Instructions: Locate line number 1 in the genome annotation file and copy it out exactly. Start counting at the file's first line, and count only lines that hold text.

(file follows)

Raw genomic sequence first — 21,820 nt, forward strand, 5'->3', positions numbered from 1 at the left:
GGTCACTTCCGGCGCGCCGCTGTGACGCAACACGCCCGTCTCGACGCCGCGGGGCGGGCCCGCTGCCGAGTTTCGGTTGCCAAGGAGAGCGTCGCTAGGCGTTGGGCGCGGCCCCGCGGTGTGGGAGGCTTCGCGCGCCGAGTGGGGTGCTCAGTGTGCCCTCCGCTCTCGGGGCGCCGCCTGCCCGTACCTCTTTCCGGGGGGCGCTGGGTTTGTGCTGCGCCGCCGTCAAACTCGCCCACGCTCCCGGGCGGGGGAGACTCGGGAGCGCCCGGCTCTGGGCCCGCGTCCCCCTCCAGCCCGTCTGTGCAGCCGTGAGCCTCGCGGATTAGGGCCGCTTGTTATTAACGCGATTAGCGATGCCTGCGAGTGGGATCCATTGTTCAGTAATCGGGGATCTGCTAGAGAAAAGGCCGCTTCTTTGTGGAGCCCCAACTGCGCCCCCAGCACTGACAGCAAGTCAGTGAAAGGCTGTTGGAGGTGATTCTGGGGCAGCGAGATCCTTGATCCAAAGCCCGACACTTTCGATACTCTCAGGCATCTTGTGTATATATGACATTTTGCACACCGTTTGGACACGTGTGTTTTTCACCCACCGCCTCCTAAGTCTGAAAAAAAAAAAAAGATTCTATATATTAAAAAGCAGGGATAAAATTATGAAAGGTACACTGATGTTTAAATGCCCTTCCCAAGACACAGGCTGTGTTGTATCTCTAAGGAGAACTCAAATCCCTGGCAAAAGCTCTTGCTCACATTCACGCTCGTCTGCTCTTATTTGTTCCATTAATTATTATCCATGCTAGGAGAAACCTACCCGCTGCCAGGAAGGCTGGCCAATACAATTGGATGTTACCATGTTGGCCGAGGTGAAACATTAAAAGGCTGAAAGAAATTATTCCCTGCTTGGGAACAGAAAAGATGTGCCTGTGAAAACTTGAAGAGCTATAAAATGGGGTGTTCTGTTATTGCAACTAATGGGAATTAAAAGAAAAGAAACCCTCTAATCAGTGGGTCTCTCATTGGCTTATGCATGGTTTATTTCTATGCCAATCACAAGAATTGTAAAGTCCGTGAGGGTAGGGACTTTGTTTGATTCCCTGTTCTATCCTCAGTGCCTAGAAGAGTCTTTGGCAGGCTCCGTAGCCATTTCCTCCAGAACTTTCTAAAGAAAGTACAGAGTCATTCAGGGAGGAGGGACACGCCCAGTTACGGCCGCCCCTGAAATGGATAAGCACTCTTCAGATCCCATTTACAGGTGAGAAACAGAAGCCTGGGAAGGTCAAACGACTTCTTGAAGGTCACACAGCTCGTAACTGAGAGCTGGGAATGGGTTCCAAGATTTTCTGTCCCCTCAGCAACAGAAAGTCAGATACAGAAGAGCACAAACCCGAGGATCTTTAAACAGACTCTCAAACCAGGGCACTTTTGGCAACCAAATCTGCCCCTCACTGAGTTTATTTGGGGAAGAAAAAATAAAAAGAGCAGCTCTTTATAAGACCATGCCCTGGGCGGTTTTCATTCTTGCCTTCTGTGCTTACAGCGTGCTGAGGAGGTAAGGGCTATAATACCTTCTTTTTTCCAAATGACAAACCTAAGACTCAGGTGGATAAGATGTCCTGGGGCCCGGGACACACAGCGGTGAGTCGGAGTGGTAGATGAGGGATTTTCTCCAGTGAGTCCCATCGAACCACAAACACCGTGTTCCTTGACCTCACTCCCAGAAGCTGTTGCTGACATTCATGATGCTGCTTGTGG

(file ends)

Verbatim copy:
Raw genomic sequence first — 21,820 nt, forward strand, 5'->3', positions numbered from 1 at the left: